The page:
Pistanthrophobia is something that you bring on every date you go on after a bad break-up. It prevents you from being able to love fully. Danny Baker explains some simple ways you can get past it.
Pistanthrophobia is the fear of trusting people due to bad experiences with prior lovers. It’s such a natural response to being hurt, but if you want to be in a happy, healthy relationship again, then you need to overcome it. The four suggestions below helped me. I hope they can also help you get past things which are holding you back from a brighter future.
Don’t assume that the future will be the same as the past.
My first proper relationship ended when I found out that my girlfriend was cheating on me with one of my best mates; then afterwards—perhaps to get back at me for breaking up with her—it got back to me that she’d been spreading the (extremely false) rumor that I’d raped her. I was shattered. Combined with some other things that were taking place in my life, the experience plunged me into a crippling and near fatal depression, and my ability to trust another girl was destroyed.
Over the next few years, I brought my pistanthrophobia on every date I went on, and suffice it to say, there weren’t a lot of second dates. My inability to trust another girl was ruining any chance I had of being in a functional relationship, and I wondered if I’d ever be able to overcome it and make things work with a woman.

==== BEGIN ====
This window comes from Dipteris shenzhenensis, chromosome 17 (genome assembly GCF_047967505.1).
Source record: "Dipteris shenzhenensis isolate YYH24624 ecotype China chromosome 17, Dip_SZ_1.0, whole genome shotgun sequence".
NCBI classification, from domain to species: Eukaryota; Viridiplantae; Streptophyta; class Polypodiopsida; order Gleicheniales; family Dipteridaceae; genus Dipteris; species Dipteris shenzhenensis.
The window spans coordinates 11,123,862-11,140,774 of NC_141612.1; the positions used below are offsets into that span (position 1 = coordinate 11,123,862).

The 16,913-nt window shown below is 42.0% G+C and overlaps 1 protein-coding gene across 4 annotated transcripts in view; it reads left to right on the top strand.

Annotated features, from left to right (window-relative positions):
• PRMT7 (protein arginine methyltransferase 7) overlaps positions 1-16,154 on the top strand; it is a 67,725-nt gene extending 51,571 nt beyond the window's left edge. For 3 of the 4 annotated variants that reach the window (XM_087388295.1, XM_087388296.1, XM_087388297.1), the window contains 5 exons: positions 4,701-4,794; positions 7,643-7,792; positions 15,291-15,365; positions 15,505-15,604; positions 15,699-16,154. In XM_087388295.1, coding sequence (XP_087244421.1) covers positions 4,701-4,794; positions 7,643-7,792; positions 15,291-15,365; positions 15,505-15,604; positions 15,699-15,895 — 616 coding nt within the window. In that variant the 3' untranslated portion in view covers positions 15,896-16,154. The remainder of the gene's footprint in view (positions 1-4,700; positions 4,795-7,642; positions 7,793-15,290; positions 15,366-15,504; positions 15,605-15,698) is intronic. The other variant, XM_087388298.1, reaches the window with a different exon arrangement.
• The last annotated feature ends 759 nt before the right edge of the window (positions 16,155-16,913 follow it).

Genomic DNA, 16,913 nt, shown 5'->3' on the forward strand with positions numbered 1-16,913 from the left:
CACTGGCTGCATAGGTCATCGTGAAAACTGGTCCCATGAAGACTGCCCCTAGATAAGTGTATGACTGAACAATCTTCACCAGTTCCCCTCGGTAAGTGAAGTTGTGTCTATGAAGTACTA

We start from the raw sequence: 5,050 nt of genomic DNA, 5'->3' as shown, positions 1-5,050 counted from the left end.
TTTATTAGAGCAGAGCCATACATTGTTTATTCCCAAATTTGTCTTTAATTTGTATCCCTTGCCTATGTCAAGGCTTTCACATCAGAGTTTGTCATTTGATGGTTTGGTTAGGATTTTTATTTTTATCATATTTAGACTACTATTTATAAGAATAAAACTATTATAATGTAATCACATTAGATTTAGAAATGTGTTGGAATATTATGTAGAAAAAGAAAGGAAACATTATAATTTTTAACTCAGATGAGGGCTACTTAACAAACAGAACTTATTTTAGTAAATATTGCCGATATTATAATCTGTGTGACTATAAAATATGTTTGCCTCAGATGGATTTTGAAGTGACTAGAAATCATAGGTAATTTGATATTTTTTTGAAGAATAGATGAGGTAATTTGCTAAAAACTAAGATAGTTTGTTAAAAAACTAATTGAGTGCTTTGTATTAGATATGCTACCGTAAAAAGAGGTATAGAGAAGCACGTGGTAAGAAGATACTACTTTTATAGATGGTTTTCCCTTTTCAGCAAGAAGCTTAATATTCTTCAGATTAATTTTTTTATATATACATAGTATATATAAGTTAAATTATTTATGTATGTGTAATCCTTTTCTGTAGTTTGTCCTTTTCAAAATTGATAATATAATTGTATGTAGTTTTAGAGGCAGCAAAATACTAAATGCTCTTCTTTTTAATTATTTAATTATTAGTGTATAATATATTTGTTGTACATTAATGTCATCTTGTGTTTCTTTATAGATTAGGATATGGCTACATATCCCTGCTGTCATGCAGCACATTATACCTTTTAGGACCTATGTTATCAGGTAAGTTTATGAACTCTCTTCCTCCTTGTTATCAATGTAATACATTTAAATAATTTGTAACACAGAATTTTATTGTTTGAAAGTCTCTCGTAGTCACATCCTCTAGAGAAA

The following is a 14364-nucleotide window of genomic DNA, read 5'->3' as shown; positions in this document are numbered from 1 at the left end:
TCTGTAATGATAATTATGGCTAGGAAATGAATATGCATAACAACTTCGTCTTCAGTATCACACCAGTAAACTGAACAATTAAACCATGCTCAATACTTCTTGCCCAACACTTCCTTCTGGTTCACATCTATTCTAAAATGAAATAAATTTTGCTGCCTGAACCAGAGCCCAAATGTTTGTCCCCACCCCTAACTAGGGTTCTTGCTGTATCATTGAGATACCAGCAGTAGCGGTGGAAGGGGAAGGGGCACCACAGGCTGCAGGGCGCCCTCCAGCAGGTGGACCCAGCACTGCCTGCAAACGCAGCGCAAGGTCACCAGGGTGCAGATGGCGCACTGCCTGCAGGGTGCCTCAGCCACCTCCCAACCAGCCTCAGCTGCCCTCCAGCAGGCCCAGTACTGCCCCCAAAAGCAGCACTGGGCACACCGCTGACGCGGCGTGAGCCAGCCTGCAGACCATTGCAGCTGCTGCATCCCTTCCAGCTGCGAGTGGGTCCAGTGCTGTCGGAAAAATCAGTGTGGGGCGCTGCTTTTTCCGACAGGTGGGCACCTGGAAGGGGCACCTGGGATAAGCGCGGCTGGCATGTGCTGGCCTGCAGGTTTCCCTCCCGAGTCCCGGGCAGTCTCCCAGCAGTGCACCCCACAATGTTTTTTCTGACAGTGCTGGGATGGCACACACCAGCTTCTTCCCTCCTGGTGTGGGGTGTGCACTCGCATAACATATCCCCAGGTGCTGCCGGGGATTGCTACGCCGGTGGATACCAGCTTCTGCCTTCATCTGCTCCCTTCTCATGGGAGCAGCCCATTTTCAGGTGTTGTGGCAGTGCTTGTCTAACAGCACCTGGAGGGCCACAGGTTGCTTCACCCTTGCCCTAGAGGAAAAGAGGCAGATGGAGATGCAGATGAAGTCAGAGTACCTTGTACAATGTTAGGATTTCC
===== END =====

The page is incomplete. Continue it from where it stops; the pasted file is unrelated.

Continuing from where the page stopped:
Eventually however, I started seeing a therapist for my depression. Everything that happened with my ex inevitably came up, and my psychologist gave me a piece of advice that helped me immensely:
“Don’t cast dispersions on the entire female population because of one bad experience with one bad girl.”
I think casting such dispersions is the root cause of the vast majority of people’s pistanthrophobia; because we’ve been hurt by one person—or in some people’s cases, a number of people—we become conditioned to believing that the next person will hurt us too. But projecting this assumption onto the next person isn’t being fair. Unless that person has done something to make us wary of trusting them, then they deserve to be given an open-minded chance. It’s important that we start each relationship with a clean slate, and not let it be poisoned by our past.
Learn from your past: what were the warning signs that your ex was untrustworthy?
In my case, my ex would constantly break promises, lie, say one thing then do something else, and continuously do things that she knew would bother me. With the benefit of hindsight, it’s not surprising that she ended up seriously hurting me. People who have certain self-centered, manipulative and malicious traits are not worthy of your trust. It’s not the type of person, it’s the type of behaviors they exhibit. If you can learn from your past relationships to identify said traits and the types of people who aren’t to be trusted, then you’ll be better at picking a lover the next time around—and knowing that you’re wiser and more likely to pick a better lover will make you less scared of getting hurt.
Learn from your past: what were the things that you could have done differently?